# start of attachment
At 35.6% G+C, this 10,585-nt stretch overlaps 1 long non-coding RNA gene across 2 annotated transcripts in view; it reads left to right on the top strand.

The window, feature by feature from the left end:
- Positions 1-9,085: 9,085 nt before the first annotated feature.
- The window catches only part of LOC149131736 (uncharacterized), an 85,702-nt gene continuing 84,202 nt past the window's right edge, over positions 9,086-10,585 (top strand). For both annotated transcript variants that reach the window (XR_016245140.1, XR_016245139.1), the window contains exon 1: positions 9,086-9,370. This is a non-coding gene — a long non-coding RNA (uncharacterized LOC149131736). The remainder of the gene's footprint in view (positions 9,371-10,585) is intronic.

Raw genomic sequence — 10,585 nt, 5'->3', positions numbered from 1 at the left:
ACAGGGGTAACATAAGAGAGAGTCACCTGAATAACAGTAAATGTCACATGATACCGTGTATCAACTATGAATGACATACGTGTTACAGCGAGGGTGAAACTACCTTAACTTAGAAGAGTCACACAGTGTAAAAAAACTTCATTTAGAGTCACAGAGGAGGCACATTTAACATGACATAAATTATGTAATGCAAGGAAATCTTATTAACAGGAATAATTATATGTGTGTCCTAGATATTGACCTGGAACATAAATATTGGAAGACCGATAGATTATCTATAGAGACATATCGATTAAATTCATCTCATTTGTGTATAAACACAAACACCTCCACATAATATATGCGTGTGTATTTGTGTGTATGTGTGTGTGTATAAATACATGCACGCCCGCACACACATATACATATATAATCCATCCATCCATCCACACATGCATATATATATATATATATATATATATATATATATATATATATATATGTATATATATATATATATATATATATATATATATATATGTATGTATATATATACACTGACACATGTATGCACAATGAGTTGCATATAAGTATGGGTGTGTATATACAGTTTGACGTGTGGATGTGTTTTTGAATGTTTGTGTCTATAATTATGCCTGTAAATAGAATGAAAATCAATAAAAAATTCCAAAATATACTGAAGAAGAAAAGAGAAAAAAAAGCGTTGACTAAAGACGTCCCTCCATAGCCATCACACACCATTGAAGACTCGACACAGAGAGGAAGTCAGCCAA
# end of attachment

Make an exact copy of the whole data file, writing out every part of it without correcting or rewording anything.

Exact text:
At 35.6% G+C, this 10,585-nt stretch overlaps 1 long non-coding RNA gene across 2 annotated transcripts in view; it reads left to right on the top strand.

The window, feature by feature from the left end:
- Positions 1-9,085: 9,085 nt before the first annotated feature.
- The window catches only part of LOC149131736 (uncharacterized), an 85,702-nt gene continuing 84,202 nt past the window's right edge, over positions 9,086-10,585 (top strand). For both annotated transcript variants that reach the window (XR_016245140.1, XR_016245139.1), the window contains exon 1: positions 9,086-9,370. This is a non-coding gene — a long non-coding RNA (uncharacterized LOC149131736). The remainder of the gene's footprint in view (positions 9,371-10,585) is intronic.

Raw genomic sequence — 10,585 nt, 5'->3', positions numbered from 1 at the left:
ACAGGGGTAACATAAGAGAGAGTCACCTGAATAACAGTAAATGTCACATGATACCGTGTATCAACTATGAATGACATACGTGTTACAGCGAGGGTGAAACTACCTTAACTTAGAAGAGTCACACAGTGTAAAAAAACTTCATTTAGAGTCACAGAGGAGGCACATTTAACATGACATAAATTATGTAATGCAAGGAAATCTTATTAACAGGAATAATTATATGTGTGTCCTAGATATTGACCTGGAACATAAATATTGGAAGACCGATAGATTATCTATAGAGACATATCGATTAAATTCATCTCATTTGTGTATAAACACAAACACCTCCACATAATATATGCGTGTGTATTTGTGTGTATGTGTGTGTGTATAAATACATGCACGCCCGCACACACATATACATATATAATCCATCCATCCATCCACACATGCATATATATATATATATATATATATATATATATATATATATATATATGTATATATATATATATATATATATATATATATATATATGTATGTATATATATACACTGACACATGTATGCACAATGAGTTGCATATAAGTATGGGTGTGTATATACAGTTTGACGTGTGGATGTGTTTTTGAATGTTTGTGTCTATAATTATGCCTGTAAATAGAATGAAAATCAATAAAAAATTCCAAAATATACTGAAGAAGAAAAGAGAAAAAAAAGCGTTGACTAAAGACGTCCCTCCATAGCCATCACACACCATTGAAGACTCGACACAGAGAGGAAGTCAGCCAA